For a long time my impression of this Tsui Hark film is that it was good, but too sober and nationalistic for my tastes. Now (actually last year now, but I got distracted from the Tsui Hark project for months) having watched it a third time, I have to admit that it really is one of his strongest films. It’s very well constructed and tightly focused on the theme of what it means to be Chinese in a world in which foreigners are trying to take over the country and many Chinese are trying to immigrate to the US. China is Westernizing in response to the power of the West, symbolized by the gun, and the transformation of the country is hugely disruptive. Wong Fei Hung (Jet Li), trying to make a living in the British colony of Hong Kong, represents traditional Chinese values and skills (both medical and martial arts), but even he is wearing a Western suit by the end of the film. Various other characters wrestle with what it means for them to be Chinese, perhaps most effectively in the form of Buck Teeth So (Jacky Cheung), who tries to reclaim his Chinese identity after a time in America, but who stutters when he speaks Chinese while he’s fluent in English. In the end, nationalism provides a common identity to everyone, and it’s a happy ending. But there’s plenty of tension in the resolution, as everything traditional is upended along the way.
Now that Tsui has introduced the hero who will protect China from foreign intervention, he next brings on the character who will cause Wong to question and finally alter his position: Aunt Yee, who has been travelling for some time and has acquired certain Western ways. She dresses like a proper Victorian woman, carries a box camera and has American friends; her Westernization is so effective, in fact, that she’s at first mistaken by one lead characters for a gweilo. Yee tries to tell Wong that China must change, that it must open itself to some Western advances — or be crushed. And although Wong initially dismisses her arguments, he will finally succumb to her logic. (Lisa Morton, The Cinema of Tsui Hark)
Once Upon a Time in China can be seen as an inversion of a work such as Kipling’s Gunga Din. The bad guys are Britons and Americans while Jesuit missionaries barely pass muster in the Gunga Din role as intermediaries between Asians and Westerners. Tsui’s work seems to play back, mischievously, the negative Asian stereotypes of Hollywood movies, answering with negative Western stereotypes of his own. However, Tsui’s sensibility for movement and action over-rides all feelings of malice. The film has many well-choreographed action scenes. The one most people will remember is Wong Fei-hung’s duel with a hot-headed rival kung fu master: in a warehouse, the two men scuttle to the top of long bamboo ladders, dodging each other’s blows as they jump and leap from one ladder to the next. The rival is finally shot down by the Westerner’s guns, and from being his deadly enemy, Wong immediately becomes his comforter in death. In his dying gasp, the rival master utters the films most meaningful line, affirming that kung fu cannot withstand the guns and bullets of the West, underlining Tsui’s theme of China as a country of lost opportunities. (Stephen Teo, Hong Kong Cinema – The Extra Dimensions)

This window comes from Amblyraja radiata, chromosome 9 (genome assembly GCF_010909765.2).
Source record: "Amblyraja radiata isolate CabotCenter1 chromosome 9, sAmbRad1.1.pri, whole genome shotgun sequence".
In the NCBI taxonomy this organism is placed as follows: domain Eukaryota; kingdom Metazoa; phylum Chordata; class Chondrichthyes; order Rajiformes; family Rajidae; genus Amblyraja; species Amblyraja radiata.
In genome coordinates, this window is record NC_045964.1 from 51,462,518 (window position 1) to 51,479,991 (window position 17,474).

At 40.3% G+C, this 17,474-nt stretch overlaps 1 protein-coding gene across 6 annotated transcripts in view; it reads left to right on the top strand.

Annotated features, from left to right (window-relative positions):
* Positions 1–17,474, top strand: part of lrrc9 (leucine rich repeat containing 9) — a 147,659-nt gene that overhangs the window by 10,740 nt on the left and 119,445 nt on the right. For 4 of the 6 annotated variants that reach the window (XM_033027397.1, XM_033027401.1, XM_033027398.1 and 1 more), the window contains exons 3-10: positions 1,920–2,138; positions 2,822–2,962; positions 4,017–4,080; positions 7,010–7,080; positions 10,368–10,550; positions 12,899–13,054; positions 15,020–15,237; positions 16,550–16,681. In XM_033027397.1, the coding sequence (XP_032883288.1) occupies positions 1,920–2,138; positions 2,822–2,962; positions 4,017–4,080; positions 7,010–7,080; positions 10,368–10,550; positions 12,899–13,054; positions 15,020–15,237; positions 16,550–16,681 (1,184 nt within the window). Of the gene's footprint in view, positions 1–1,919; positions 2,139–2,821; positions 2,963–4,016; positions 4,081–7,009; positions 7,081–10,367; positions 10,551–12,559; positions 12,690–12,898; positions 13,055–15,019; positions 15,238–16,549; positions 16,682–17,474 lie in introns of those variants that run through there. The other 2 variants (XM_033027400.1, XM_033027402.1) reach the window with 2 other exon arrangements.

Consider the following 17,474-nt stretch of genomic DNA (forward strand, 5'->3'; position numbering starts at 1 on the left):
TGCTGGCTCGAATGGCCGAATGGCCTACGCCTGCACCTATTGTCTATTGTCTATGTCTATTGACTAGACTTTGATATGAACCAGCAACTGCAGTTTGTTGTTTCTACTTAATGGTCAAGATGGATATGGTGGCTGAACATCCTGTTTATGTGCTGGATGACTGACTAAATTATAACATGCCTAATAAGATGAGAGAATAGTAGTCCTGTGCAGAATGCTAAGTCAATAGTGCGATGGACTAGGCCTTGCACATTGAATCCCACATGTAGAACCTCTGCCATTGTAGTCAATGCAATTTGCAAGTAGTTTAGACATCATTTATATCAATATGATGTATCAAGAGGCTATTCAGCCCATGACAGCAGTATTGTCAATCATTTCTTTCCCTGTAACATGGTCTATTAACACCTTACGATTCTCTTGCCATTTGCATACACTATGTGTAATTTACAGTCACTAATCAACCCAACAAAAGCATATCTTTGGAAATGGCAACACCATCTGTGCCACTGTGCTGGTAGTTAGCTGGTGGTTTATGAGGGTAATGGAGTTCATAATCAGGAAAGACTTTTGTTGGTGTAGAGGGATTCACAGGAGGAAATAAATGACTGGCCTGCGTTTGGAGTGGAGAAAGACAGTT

As always in Tsui’s films there are multiple factions, and while the Westerners are definitely the heavies, there are plenty of Chinese also fighting on the wrong side, from the provincial bureaucrats doing the bidding of the British colonizers, to local gangs who either try to kidnap their fellow citizens and sell them as slaves to Americans, or who otherwise exploit the local populace and cause trouble with law-abiding good guys like Wong Fei Hung, to local kung fu masters who use their traditional Chinese kung fu skills for profit rather than honor or defense of China. Corruption is rife, and while it may all stem from the foreigners, it taints even the Chinese. Not all the gweilos are evil either. One Jesuit missionary is even allowed to die a heroic death.
The relationship between Wong and Aunt Yee (whose name is sometimes translated as Aunt 13) is one of the reasons I had a hard time with the film initially, because it’s very coy and precious in a way that I found off-putting, but which I guess shows that the two characters are traditionally virtuous. Lisa Morton, quoted above, is also right that Aunt Yee is a key character in getting Wong to understand that China has to modernize if it wants to gain power to defend itself against the West, and perhaps that message had particular resonance for the Chinese in 1991, especially for those in Hong Kong who were facing absorption by the mainland in the near future. The dangers of assimilation are fraught, but traditional virtues are no protection. The story is played for thrills and laughs, but the message is sober and conflicted.